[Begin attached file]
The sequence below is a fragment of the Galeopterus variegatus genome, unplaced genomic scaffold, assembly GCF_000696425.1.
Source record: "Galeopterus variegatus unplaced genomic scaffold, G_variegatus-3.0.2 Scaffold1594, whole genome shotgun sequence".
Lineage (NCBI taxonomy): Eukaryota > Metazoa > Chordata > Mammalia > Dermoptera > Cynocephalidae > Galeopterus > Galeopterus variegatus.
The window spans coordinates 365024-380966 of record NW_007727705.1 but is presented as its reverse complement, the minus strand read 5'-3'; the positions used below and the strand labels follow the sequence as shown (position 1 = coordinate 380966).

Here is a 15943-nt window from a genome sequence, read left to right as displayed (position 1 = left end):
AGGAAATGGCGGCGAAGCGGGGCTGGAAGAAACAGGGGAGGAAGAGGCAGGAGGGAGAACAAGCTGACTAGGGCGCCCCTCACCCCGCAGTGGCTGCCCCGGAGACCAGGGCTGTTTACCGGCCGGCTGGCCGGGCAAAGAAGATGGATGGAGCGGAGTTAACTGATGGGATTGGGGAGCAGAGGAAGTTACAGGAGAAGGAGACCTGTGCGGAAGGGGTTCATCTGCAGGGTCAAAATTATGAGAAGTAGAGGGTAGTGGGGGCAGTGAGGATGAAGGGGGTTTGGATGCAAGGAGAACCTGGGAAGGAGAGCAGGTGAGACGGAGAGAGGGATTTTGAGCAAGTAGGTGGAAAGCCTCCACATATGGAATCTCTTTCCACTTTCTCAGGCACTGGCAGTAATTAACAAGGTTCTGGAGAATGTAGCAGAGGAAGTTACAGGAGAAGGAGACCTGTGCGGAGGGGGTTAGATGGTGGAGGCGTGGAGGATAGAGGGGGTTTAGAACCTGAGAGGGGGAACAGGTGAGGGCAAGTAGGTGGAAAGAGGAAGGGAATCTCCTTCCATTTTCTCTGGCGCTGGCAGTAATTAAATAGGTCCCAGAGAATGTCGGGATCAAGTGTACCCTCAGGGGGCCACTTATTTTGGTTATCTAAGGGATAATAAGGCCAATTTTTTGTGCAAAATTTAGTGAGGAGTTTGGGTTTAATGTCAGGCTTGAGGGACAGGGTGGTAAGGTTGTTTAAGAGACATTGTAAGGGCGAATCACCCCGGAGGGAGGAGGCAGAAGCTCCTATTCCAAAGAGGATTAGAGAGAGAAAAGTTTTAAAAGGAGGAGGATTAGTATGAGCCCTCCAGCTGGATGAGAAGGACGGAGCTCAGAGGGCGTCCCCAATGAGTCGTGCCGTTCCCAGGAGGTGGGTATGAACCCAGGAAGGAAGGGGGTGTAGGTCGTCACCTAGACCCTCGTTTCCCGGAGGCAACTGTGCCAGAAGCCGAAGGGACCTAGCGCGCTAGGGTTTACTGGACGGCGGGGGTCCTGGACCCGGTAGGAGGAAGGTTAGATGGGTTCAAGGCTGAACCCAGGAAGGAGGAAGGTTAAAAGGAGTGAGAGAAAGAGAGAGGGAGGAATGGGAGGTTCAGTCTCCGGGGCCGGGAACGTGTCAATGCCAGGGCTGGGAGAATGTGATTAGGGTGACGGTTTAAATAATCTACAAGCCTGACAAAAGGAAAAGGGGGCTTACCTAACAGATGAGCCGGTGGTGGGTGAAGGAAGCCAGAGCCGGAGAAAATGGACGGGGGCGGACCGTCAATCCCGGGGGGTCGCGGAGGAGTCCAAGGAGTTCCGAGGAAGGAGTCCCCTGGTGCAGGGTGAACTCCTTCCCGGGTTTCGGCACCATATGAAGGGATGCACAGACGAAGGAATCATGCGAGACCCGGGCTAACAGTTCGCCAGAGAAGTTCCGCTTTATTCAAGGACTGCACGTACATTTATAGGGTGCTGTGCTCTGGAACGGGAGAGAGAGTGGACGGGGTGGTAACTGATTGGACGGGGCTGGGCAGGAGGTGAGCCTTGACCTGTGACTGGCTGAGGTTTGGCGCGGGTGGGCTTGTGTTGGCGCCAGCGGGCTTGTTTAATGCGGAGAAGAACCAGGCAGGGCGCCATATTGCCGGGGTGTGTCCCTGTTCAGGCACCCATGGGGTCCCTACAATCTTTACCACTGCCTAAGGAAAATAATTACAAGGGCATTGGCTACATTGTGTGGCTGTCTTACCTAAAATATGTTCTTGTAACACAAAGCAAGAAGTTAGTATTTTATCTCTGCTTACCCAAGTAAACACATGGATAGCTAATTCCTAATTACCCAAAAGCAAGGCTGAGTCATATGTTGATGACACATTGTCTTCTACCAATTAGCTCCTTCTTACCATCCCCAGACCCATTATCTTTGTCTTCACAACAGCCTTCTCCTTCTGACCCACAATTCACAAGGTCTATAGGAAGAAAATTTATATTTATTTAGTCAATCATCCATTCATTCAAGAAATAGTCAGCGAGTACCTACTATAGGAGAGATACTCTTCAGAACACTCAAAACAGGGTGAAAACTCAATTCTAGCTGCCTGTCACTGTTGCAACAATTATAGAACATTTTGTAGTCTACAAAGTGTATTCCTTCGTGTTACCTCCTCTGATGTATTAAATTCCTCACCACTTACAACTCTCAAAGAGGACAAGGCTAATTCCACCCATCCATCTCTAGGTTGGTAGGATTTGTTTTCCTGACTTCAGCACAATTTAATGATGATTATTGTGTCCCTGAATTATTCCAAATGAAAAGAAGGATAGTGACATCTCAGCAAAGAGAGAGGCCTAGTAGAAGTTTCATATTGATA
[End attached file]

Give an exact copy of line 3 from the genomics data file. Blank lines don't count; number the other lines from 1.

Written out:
Lineage (NCBI taxonomy): Eukaryota > Metazoa > Chordata > Mammalia > Dermoptera > Cynocephalidae > Galeopterus > Galeopterus variegatus.